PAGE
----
Copies are floating out there and while I’d like to share one, I don’t want the blood of a takedown notice on my hands here.

But the bigger point: the PGA Tour runs the dreaded “Live Under Par” ad campaign encouraging fans to post photos and videos of fun things happening at PGA Tour events.

As they are getting killed by the European Tour on the social media front when episodes like this happen, you can bet the Euros would have had a blast with Tiger over this. Why common sense did not prevail, we can only imagine.

Deadspin: "Why Does A Leader Of The Indonesian Genocide Get To Play In So Many PGA Tour Pro-Ams?"

Looks like the vetting process needs to get a little tighter at PGA Tour Pro-Ams, as Deadspin reports Japto Soerjosoemarno—once leader of a far-right paramilitary group called Pancasila Youth and self-confessed murderer of mass numbers of Indonesians, is a huge fan of the pro-am. In particular, the Desert Classic.

The narrative thrust of The Act of Killing is that few of the hatchet men involved in the CIA-backed massacre of between 500,000 and 3,000,000 Indonesians ever faced consequences for the killings, and many of them don’t even harbor remorse. Their nonchalant openness about the murderers is what makes the documentary so chilling. Pancasila, which played a major role in the genocide 50 years ago, is still very much active and very much for hire for any, say, European conglomerate that wants to break up a nascent union by force. 

He played in last week’s event according to Deadspin, though his name is not listed now.

Most recently, Soerjosoemarno was one of the amateur partners for PGA Tour pros Jim Herman and Rod Pampling at this year’s Desert Classic (he shot a 201 over three rounds.) Soerjosoemarno is especially fond of playing in the Coachella Valley, where the PGA has held a January event for 60 years.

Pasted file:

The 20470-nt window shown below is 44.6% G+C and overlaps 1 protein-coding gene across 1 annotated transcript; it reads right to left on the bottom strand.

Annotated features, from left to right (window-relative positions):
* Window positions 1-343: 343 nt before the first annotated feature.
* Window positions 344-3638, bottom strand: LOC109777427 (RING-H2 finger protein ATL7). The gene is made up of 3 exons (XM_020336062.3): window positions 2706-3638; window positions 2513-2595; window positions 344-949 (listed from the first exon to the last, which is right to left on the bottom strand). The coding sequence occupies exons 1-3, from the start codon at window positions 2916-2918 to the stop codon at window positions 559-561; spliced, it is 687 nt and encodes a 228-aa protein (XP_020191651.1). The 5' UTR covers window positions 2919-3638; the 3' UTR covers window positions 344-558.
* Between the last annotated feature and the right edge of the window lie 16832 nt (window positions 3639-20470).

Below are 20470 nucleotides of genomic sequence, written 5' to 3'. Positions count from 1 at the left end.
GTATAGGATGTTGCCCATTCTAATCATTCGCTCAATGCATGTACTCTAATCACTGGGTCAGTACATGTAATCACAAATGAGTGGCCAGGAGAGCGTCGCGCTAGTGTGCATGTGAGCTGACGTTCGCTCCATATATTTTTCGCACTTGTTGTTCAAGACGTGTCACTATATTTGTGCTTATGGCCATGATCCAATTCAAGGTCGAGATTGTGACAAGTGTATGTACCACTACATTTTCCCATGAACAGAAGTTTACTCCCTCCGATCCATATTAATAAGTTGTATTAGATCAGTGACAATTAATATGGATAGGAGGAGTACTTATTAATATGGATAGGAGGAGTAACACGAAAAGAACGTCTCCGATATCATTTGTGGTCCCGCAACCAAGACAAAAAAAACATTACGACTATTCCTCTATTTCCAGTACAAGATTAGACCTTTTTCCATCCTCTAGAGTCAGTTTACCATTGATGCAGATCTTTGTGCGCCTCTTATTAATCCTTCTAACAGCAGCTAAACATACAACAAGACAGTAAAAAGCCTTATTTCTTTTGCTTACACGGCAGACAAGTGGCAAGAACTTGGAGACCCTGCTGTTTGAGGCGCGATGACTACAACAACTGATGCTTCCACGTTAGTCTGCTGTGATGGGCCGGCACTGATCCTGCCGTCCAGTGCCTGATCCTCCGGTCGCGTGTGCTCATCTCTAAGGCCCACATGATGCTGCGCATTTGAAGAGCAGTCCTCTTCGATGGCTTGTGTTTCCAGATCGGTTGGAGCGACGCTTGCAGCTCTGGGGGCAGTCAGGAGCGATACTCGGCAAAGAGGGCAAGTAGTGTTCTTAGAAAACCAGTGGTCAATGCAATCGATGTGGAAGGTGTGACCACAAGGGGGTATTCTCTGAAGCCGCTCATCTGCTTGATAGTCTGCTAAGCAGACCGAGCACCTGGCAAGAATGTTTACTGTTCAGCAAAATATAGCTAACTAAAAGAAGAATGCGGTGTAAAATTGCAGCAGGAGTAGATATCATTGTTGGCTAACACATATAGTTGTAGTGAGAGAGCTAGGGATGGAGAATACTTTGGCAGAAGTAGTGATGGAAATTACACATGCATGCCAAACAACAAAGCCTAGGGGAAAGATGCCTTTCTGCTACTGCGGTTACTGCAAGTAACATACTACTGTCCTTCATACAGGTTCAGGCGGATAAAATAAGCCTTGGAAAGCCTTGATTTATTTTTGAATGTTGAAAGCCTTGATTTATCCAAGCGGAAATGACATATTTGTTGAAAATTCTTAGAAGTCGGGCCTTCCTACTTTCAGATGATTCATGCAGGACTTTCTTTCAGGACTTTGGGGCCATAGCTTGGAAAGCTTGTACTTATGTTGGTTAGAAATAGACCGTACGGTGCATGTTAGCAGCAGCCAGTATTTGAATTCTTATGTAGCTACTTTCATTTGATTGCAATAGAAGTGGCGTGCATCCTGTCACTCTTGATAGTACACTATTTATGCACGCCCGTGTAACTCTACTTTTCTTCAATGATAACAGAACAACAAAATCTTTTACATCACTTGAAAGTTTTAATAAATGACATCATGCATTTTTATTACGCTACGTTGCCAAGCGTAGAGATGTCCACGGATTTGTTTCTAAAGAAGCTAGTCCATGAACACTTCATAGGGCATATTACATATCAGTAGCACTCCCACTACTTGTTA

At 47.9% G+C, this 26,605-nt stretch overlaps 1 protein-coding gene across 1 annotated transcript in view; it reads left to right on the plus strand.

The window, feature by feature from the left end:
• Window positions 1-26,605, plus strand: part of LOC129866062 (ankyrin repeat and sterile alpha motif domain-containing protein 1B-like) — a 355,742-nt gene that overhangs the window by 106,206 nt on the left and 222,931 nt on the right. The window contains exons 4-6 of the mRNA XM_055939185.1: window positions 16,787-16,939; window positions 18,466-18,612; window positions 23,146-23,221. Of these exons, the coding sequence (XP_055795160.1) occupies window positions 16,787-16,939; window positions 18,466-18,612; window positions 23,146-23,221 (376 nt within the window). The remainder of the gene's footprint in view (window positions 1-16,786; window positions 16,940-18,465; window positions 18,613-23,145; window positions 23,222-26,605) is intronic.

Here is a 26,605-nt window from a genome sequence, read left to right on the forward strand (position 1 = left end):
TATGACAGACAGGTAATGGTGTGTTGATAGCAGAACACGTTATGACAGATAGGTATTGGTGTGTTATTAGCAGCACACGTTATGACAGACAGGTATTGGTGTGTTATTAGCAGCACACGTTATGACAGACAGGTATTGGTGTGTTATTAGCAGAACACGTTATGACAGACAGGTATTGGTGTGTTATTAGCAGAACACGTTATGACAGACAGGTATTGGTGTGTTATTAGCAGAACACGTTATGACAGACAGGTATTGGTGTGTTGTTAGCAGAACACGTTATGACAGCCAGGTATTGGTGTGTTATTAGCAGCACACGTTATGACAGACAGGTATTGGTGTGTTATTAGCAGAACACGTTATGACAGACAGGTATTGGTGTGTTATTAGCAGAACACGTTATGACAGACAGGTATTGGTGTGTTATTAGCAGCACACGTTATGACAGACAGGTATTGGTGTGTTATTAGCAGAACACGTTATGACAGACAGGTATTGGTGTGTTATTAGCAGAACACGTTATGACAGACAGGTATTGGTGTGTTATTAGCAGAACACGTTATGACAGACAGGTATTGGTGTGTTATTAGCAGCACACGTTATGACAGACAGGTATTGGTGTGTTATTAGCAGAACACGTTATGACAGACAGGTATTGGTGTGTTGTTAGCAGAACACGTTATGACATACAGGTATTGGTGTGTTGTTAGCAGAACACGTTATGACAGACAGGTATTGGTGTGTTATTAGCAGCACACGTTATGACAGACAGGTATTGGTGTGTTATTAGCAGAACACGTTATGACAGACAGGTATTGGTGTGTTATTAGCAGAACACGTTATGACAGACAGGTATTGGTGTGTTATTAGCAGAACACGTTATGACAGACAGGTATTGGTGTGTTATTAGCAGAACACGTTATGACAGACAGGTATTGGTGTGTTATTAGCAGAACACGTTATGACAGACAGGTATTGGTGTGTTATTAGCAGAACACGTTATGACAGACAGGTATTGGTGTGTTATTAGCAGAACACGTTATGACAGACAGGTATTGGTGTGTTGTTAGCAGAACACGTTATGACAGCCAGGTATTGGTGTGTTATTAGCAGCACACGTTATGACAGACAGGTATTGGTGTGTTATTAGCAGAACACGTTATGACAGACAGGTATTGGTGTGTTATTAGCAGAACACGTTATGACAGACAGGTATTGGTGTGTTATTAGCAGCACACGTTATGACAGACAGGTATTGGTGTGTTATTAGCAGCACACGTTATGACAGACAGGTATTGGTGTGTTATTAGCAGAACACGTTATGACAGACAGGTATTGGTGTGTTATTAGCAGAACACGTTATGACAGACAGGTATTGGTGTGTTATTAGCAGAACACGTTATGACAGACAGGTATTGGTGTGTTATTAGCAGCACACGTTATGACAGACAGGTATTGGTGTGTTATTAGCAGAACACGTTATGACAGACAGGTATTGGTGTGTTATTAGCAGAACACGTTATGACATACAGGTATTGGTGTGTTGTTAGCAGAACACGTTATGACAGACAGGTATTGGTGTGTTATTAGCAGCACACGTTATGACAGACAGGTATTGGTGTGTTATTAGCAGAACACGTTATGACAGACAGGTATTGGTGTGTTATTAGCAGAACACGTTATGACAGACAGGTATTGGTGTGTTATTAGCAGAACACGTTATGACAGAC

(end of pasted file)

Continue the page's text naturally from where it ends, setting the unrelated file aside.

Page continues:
So far, no replies from the Tour…

Deadspin reached out yesterday to two Desert Classic representatives about Soerjosoemarno’s long-running involvement with the tournament, and whether or not they knew he admitted to participating in the 1965-66 genocide. They did not reply. Deadspin also asked three PGA Tour reps if they would allow Soerjosoemarno to participate in future events, and whether or not they condemned the Indonesian massacres of 1965-66. They did not respond either.

Mooch? Former PGA Tour Player Gillis Says Kuchar Paid Local Caddie Only $3k After Collecting $1.3 Million Check

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Former PGA Tour player Tom Gillis took to Twitter suggesting Matt Kuchar, 2019 Sony Open leader, former Players Champion and winner of $45 million in his PGA Tour career, might want to pay his caddie this week more than the $3000 he claims Kuchar paid “David” upon winning last fall’s Mayakoba Classic.

The win garnered Kuchar a $1.3 million winner’s check plus presumed bonuses. You may recall that David was a local caddie Kuchar used when he entered last minute and his normal looper, John Wood, had a previous engagement.

Gillis’ Tweet:

To his credit, Gillis answered and Tweeted questions from skeptics unsure of his sources or motivations.

Following his third round at the Sony, Kuchar denied the amount quoted and said it was not a story. From Rex Hoggard’s GolfChannel.com story:

“That’s not a story,” Kuchar said. “It’s wasn’t 10 percent. It wasn’t $3,000. It’s not a story.”

You may recall that the euphoria over David’s effort prompted Michael Bamberger to dig a little deeper, writing this following up for Golf.com back in November 2018:

10. In a qualifier for the tournament, Ortiz caddied for a Mexican golfer, Armando Favela, who made it into the tournament and finished in a tie for 16th, making him the low Mexican. Favela earned $108,000.

11. Asked if he made more money than Favela last week, Ortiz said, “I hope so!” He had not yet received or discussed his pay with Kuchar. He knows the standard caddie bonus is 10 percent of the winner’s share. Kuchar earned $1.3 million for his win, his first since 2014.

So far just Brandel Chamblee has come to Kuchar’s defense, suggesting the pay was legitimately fair for a local caddie.

Steph Curry PGA Tour Event Abandoned, For Now

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Reading Ron Kroichick’s SF Chronicle account of Steph Curry’s proposed PGA Tour event falling through, it’s hard to understand what exactly went wrong other than the looming deadlines involved with a September event.

But negotiations with potential title sponsor Workday, the finance and human resources software company in Pleasanton, unexpectedly broke off. Tour officials didn’t have time to find another title sponsor, especially given the course changes Lake Merced would need to make in eight months.

“We are still committed to bringing an event to San Francisco,” Curry told The Chronicle. “It just won’t be this year.”

The question then may be, why didn’t the PGA Tour just sponsor this in year one to ensure they’re in the Steph Curry business.